This week is Te Wiki o te Reo Māori — Māori Language Week, when one of New Zealand's three official languages is given a week to itself, to encourage those who speak it to continue to do so, and to encourage those who don't speak it to learn it or at least improve our pronunciation.
The Māori language is not a threat, however you perceive the greater use of Māori words and phrases on mainstream media.
English is still the delivery tongue of choice for news and programmes in general, although there are channels on which Māori is predominant. They also use English, at times.
This week is a reminder that te reo Māori is accessible to all should we desire to learn it or improve our own knowledge and understanding.
There are places in Whanganui where you can learn to speak Māori for free, and what better way to start to understand the people who populated this country before its "discovery" by Europeans.
There's no pressure, but it certainly would not hurt to give it a go.
■ There are moments in history that are so important and have had such an impact that everyone remembers where they were and what they were doing when they heard the news.
I do remember, vividly, the morning of November 23, our time, in 1963, when I heard President Kennedy had been assassinated. It was a Saturday in Whanganui, and John F Kennedy had died on a Friday. My 8-year-old brain struggled with that, but accepted it anyway.
In New Zealand, we all remember with vivid clarity the moment we heard about the loss of the Wahine in 1968.
When John Lennon was shot on the steps of the Dakota Building in New York, in 1980, I knew where I was and what I was doing when I heard about it. Who doesn't? Assuming you're old enough.
Of course we know exactly what we were doing when news got to us of the sudden death of Lady Diana in 1997.
And when news got to New Zealand that the twin towers of the World Trade Center in New York had been the subject of a terrorist attack, of course we remember exactly what was going on in our lives at the time.
It was 2001, so it was well before smartphones, but the internet was still a source of news and knowledge. It was not hard to find out what happened, but the full story took longer to emerge.
Sadly, it seems tragedy is the most unforgettable, excluding personal events, so death is common denominator throughout. The death of a president, loss of a ship and so many on board, the death of a rock icon and a much loved princess, the deaths of thousands in planes, office buildings and the Pentagon.
More than that, the attack of September 11, 2001, in downtown Manhattan, was the death of so much more. No longer would international travel be so free and easy. Racial profiling, not always unconscious, would become much more prevalent.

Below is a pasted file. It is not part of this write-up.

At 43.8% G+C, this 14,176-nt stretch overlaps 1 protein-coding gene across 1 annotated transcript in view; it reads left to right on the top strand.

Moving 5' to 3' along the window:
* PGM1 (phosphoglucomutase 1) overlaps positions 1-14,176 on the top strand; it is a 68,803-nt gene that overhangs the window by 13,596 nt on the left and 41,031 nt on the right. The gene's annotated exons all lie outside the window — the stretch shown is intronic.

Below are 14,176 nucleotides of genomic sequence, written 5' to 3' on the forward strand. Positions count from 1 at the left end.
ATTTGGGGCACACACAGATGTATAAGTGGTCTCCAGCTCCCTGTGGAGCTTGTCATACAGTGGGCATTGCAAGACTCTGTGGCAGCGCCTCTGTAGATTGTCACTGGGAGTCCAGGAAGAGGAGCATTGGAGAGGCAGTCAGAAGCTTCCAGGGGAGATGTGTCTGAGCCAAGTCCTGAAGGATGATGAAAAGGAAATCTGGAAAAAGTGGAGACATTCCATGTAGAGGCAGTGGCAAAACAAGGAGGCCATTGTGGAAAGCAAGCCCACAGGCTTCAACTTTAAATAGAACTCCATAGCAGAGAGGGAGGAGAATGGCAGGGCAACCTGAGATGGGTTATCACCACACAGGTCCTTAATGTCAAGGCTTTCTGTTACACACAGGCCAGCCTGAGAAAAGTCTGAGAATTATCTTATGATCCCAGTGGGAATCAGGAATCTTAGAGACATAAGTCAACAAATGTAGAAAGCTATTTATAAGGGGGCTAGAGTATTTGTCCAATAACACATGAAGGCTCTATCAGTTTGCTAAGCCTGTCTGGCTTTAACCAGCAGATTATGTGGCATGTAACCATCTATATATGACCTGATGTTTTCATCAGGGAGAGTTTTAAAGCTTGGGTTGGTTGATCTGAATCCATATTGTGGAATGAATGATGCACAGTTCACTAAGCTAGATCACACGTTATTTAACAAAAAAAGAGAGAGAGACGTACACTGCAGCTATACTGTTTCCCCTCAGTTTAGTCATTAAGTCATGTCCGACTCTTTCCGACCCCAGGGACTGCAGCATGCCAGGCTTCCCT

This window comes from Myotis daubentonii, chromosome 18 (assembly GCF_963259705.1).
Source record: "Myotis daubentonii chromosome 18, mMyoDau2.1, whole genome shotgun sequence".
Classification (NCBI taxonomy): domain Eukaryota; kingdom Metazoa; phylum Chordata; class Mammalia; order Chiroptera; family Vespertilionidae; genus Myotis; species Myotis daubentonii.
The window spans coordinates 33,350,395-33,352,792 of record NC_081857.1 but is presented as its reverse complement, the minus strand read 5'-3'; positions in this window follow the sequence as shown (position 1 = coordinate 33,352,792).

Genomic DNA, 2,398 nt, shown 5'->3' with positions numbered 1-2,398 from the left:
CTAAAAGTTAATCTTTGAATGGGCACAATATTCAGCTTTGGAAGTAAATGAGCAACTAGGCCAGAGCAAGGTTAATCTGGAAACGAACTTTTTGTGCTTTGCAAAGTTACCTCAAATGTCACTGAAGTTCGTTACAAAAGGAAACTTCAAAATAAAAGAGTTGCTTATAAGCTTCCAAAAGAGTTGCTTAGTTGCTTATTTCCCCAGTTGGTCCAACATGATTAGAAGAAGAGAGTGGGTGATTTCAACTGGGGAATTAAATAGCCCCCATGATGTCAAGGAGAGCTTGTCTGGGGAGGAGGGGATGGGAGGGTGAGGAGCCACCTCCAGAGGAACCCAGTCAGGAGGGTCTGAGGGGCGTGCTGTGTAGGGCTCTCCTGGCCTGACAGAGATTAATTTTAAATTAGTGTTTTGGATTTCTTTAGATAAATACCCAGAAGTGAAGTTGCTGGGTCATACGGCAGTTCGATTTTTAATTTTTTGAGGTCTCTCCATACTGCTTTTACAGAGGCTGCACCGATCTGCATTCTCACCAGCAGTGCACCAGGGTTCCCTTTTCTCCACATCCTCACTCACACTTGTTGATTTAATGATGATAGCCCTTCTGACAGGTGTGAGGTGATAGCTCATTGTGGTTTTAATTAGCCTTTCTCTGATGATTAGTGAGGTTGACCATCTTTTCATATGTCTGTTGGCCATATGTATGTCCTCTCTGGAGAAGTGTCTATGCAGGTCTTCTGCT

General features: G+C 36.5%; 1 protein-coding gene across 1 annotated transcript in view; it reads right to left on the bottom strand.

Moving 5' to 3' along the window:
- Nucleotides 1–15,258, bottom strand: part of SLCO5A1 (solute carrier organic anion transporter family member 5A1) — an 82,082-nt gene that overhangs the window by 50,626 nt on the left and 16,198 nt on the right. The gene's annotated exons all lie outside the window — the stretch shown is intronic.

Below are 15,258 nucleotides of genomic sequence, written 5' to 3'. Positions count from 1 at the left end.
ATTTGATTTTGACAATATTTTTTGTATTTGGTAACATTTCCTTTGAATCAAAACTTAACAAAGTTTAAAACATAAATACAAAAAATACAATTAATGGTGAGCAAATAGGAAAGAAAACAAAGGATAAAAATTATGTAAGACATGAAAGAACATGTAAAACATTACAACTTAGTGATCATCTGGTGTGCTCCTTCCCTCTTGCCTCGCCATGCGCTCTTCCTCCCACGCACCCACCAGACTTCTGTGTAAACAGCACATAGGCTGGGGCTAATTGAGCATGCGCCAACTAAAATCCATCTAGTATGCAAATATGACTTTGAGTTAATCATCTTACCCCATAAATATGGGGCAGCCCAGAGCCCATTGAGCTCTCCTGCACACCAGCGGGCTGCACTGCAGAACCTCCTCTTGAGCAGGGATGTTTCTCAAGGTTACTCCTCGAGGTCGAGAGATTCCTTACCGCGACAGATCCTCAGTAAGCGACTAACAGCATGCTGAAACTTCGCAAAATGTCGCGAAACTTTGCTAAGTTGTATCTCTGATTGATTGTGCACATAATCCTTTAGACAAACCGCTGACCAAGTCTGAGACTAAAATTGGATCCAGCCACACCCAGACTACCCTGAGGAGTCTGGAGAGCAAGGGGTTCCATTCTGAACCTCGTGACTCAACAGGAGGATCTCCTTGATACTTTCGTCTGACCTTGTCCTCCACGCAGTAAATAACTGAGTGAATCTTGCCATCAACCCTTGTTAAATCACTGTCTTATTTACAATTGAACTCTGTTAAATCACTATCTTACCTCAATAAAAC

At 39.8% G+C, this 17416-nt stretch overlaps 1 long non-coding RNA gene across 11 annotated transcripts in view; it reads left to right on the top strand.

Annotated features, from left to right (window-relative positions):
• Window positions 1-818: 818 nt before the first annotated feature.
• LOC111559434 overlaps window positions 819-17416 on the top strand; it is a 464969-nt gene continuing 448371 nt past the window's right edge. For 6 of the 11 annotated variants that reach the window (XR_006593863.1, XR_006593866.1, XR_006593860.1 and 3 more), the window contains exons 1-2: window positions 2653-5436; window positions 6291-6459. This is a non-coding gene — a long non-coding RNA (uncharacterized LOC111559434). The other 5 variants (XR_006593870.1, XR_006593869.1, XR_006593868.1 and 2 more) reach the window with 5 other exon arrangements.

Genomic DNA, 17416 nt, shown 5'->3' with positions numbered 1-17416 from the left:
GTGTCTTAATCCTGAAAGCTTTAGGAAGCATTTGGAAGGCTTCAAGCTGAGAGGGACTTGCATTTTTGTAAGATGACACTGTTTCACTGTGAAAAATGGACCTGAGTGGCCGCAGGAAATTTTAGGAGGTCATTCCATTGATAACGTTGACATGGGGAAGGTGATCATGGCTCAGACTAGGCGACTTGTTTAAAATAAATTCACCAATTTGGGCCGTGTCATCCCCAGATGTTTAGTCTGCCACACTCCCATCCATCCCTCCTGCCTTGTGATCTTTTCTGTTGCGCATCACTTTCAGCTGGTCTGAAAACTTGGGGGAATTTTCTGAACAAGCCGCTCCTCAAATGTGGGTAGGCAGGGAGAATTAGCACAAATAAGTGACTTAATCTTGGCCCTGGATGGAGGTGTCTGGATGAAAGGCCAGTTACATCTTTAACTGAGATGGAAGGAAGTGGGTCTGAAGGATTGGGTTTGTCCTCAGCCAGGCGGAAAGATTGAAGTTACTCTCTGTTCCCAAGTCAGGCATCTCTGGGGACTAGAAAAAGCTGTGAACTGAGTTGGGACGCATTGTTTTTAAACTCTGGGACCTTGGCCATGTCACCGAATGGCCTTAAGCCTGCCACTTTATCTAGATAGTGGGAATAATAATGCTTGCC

Like the old "Reds under the bed" fear of the 1950s, we had a new reason and new targets.
Militarily it led to action by the US and its allies in places where there may or may not have been people who conspired against the West and may or may not have been responsible for the attacks in September 2001. We do know that thousands of people died in retaliation.
It was also the time when there was an acceleration of the phenomenon called The Conspiracy Theory.
It had been around for ages, probably throughout history, but suddenly, with the aid of the World Wide Web, it gained impetus and audience in new way. Suddenly, whatever the authorities said was obviously wrong, and if you wanted to know the truth, here are half a dozen websites with the "real" story.
It gave a pulpit to all sorts of dodgy characters who craved instant fame and followers, however deluded. It was all about the spotlight, and the conspiracy theory was a handy vehicle to get there.
The day that started it all became known as 9/11, the date in Americanised form, but those figures and forward slash stood as shorthand all over the world for a day that went down in infamy.
It was when somebody dared take on the might of the Western world, at that time led by the US, and the Twin Towers, now replaced by a memorial and a museum, were symbols for those for and against. Being the heart of the New York financial district held connotations for friend and foe alike, but with philosophies centuries apart.
Had the attacks gone as planned and UA flight 93 from Newark reached its intended target, whatever that was (some say the Capitol building, others believe the White House), I believe the World Trade Center would still be the focus of any 9/11 remembrance, possibly because of the much higher death toll than the Pentagon or any other target.
Whatever your take on the events now enshrined in history, memory and conspiracy theory, you will never forget where you were when you first heard about them.